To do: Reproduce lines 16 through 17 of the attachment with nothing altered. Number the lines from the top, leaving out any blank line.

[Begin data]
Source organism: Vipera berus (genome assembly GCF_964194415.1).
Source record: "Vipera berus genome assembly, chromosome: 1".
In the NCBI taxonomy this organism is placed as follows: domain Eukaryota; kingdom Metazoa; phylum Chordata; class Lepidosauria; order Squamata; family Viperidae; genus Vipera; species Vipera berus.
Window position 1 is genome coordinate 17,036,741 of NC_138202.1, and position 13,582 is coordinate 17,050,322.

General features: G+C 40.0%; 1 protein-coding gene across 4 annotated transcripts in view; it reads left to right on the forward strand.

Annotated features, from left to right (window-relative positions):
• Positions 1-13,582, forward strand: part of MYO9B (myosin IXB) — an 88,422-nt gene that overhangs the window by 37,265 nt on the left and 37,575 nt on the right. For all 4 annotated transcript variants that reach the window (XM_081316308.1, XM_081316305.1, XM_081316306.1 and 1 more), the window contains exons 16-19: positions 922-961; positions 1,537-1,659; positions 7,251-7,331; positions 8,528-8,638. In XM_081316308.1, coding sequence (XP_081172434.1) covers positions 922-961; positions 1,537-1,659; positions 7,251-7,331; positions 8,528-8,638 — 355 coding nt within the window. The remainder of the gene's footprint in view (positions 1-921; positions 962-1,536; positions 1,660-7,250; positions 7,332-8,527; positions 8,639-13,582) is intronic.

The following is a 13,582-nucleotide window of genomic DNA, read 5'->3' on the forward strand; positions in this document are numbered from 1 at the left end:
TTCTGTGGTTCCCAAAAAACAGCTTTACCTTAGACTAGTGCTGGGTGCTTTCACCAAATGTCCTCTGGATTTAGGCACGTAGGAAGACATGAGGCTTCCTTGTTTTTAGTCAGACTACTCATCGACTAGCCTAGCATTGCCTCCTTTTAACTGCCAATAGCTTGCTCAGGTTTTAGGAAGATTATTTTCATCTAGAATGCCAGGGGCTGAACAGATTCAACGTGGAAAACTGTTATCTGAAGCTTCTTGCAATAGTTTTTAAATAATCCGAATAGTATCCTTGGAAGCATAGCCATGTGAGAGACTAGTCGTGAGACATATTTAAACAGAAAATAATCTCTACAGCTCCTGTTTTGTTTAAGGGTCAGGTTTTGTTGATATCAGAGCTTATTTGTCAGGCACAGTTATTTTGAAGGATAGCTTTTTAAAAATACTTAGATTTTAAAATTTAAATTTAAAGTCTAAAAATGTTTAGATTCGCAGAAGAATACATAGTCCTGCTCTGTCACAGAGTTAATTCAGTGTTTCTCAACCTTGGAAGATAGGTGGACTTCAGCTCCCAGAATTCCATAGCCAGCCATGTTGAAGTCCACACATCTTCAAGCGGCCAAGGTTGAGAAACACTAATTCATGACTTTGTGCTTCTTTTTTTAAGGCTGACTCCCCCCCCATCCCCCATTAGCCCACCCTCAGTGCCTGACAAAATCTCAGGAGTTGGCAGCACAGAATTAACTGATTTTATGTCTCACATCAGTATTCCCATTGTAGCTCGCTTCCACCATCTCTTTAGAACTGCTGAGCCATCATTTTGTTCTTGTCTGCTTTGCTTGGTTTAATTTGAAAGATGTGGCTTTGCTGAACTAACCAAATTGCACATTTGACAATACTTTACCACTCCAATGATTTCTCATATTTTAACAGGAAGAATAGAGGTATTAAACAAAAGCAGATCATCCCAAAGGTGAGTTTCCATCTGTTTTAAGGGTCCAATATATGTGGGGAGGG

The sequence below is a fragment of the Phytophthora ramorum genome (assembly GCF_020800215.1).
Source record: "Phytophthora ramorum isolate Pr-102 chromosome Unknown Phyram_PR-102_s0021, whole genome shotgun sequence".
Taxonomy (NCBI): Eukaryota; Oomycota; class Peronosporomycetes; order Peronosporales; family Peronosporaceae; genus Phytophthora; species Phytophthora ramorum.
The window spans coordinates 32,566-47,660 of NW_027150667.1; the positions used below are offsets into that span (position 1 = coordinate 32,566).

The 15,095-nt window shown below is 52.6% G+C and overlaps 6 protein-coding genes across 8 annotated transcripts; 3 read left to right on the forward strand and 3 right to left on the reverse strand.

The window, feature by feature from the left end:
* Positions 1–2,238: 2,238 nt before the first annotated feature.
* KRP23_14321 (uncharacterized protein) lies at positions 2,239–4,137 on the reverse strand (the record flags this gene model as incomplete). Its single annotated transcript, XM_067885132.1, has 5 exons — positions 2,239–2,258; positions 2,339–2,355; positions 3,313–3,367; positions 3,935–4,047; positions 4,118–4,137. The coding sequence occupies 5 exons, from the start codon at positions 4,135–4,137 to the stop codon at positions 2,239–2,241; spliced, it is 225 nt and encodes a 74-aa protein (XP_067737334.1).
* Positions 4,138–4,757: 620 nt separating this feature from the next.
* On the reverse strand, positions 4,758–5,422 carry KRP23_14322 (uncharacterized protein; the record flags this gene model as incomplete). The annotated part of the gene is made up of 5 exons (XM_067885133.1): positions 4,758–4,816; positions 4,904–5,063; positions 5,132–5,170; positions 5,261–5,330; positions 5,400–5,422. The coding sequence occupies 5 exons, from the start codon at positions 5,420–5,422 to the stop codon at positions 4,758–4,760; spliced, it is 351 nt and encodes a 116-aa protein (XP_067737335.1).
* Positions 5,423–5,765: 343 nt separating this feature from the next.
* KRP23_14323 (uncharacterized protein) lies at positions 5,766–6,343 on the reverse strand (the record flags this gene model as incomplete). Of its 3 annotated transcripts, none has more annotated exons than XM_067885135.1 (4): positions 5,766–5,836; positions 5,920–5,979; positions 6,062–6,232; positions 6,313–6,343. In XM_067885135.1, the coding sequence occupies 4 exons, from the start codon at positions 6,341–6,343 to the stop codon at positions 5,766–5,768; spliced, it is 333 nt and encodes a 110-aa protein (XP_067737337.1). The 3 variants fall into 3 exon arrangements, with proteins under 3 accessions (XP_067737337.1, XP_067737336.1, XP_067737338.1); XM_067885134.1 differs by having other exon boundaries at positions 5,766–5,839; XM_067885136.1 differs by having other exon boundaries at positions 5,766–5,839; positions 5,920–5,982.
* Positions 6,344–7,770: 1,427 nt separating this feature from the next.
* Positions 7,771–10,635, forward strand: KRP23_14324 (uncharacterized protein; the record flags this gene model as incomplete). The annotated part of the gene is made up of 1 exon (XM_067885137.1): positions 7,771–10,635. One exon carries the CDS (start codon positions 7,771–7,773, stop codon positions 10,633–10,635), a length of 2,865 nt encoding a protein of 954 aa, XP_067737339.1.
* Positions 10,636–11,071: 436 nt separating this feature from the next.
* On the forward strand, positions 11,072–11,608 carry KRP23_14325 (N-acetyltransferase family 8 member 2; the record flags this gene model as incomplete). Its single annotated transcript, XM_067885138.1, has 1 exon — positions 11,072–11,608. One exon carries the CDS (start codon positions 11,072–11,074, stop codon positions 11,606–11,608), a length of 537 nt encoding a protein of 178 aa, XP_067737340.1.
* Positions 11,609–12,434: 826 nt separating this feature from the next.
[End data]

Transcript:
* Positions 1–2,238: 2,238 nt before the first annotated feature.
* KRP23_14321 (uncharacterized protein) lies at positions 2,239–4,137 on the reverse strand (the record flags this gene model as incomplete). Its single annotated transcript, XM_067885132.1, has 5 exons — positions 2,239–2,258; positions 2,339–2,355; positions 3,313–3,367; positions 3,935–4,047; positions 4,118–4,137. The coding sequence occupies 5 exons, from the start codon at positions 4,135–4,137 to the stop codon at positions 2,239–2,241; spliced, it is 225 nt and encodes a 74-aa protein (XP_067737334.1).